Do You Have Movement Deficiency Syndrome?


If you don’t exercise regularly you will have movement deficiency syndrome. But what is so wrong with that?


“Because it is well established that aerobic exercise conditioning can alter autonomic balance (increasing parasympathetic tone and decreasing sympathetic activity), a prudently designed exercise program could prove to be an effective and nonpharmacological antiarrhythmic intervention.”1



The author of the paper is stating that it is well established that physical activity status is a primary determining factor of autonomic nerve system balance. This means physical activity levels determine whether your entire metabolism (autonomic balance) is being directed toward homeostasis or toward adaptive allostasis.


This is not just profound; it substantiates that movement deficiency is perceived by your subconscious mind, your organ of self-regulation, as a stressful threat.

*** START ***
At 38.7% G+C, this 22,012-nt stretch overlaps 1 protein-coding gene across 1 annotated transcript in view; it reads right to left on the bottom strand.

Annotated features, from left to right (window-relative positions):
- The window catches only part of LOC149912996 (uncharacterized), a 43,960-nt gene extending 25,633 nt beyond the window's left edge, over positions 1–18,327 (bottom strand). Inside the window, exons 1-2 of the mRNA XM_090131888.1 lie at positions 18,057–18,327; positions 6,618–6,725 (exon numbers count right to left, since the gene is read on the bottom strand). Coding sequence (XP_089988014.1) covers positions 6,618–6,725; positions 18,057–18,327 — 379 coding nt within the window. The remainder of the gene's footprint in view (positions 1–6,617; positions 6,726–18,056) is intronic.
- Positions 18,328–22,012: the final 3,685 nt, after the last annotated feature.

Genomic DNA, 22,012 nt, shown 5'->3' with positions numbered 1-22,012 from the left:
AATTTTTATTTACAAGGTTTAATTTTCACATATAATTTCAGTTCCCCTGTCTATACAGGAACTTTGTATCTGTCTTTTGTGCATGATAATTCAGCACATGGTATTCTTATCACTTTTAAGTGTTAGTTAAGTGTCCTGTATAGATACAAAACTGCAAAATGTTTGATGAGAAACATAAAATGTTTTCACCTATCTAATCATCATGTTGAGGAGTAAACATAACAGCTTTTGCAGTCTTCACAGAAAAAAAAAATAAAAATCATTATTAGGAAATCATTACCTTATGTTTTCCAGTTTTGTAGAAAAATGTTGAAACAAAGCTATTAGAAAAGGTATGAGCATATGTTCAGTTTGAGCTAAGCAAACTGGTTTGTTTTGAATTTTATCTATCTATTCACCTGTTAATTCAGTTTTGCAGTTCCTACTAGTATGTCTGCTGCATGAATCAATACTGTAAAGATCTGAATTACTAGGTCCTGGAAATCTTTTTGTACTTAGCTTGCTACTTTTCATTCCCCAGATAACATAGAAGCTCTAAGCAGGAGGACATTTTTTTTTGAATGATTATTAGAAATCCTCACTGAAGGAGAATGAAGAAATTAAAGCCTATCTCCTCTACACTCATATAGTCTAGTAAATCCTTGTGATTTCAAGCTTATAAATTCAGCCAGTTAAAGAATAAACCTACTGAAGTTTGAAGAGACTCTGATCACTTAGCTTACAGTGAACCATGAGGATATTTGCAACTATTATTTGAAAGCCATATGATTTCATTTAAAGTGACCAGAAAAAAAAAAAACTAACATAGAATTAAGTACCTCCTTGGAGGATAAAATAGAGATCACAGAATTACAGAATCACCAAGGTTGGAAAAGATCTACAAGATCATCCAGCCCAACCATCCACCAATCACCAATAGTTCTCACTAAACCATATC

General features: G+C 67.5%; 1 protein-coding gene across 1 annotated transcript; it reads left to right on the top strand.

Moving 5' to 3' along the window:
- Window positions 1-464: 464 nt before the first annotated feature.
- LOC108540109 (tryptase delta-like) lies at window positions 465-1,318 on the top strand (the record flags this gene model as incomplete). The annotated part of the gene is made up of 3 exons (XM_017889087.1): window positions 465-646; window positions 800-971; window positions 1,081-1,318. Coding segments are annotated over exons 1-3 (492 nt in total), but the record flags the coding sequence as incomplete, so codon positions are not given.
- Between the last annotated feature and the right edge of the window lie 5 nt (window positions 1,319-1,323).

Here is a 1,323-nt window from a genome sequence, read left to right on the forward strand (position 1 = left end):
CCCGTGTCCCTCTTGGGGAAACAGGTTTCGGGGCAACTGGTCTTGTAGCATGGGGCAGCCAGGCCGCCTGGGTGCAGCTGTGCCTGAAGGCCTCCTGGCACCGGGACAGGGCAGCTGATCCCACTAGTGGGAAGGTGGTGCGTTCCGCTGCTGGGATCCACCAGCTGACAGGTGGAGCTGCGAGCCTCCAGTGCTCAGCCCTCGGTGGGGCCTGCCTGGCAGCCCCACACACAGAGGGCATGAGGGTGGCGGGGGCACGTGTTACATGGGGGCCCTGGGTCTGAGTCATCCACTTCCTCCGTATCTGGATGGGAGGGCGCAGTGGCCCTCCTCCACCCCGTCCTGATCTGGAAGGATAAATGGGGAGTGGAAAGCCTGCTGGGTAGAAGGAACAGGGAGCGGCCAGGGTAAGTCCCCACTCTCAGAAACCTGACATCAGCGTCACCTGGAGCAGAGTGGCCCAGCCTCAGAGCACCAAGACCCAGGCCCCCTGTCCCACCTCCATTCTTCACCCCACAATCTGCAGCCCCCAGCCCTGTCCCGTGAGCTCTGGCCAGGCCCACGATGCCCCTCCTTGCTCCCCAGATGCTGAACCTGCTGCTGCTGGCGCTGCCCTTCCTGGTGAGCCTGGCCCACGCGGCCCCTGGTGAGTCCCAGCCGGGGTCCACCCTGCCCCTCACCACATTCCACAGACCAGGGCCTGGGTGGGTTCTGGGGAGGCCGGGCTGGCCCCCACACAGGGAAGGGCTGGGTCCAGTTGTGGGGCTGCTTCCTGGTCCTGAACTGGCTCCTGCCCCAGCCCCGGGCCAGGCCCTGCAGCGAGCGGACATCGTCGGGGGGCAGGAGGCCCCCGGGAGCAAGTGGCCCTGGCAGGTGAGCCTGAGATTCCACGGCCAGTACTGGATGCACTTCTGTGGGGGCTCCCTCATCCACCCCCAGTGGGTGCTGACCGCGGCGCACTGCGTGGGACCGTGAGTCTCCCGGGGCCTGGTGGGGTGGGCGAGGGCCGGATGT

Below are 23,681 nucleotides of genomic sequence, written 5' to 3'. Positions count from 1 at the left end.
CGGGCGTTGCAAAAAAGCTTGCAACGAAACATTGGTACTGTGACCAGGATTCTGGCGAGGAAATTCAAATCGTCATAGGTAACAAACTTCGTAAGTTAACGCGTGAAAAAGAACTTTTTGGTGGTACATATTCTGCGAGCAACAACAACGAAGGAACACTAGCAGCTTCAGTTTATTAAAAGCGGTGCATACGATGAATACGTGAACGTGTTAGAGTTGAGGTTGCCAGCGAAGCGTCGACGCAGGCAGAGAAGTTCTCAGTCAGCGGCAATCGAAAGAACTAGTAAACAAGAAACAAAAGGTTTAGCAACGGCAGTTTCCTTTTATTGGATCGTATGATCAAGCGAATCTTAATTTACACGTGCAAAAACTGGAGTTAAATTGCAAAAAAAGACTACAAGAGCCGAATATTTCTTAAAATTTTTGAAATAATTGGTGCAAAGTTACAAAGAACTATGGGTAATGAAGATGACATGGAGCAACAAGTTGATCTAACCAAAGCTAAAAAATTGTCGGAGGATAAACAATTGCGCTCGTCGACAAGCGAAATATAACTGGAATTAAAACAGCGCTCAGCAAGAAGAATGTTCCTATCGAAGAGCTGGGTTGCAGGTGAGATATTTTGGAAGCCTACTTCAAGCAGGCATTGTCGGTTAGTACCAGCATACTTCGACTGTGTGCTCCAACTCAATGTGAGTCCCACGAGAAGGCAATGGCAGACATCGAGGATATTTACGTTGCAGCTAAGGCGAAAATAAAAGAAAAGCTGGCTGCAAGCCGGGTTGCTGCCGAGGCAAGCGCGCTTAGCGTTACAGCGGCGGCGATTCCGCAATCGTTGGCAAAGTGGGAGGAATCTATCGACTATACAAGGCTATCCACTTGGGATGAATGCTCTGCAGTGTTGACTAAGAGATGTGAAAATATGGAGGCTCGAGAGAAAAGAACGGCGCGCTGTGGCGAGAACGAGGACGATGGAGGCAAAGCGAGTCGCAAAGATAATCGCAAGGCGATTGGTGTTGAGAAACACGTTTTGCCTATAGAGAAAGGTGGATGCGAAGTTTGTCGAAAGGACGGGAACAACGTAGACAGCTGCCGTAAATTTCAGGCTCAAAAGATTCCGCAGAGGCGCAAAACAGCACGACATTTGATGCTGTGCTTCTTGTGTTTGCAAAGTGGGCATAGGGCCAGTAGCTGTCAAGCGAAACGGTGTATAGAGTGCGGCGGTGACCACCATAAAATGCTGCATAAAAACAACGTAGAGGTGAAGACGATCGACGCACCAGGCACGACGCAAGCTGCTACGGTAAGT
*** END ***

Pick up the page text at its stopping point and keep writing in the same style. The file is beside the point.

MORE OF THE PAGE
It means physical activity deficiency is a lifestyle stressor rock in your backpack that leads to the self-regulated genetic expression of elevated stress hormone levels (such as cortisol) in order to express adaptive allostasis which is the foundation of chronic illness.


Conversely, movement sufficiency leads to the removal of these lifestyle stressor rocks and the shift toward homeostasis which is the foundation of chronic health.


This is why movement deficiency is a causal factor in so many different chronic illnesses; it elicits a self-regulated shift of your entire autonomic nerve system and thus the function of all your organs.


  1. Journal of Applied Physiology 92: 446-454, 2002


Today, can you do 10 more pushups than you did yesterday?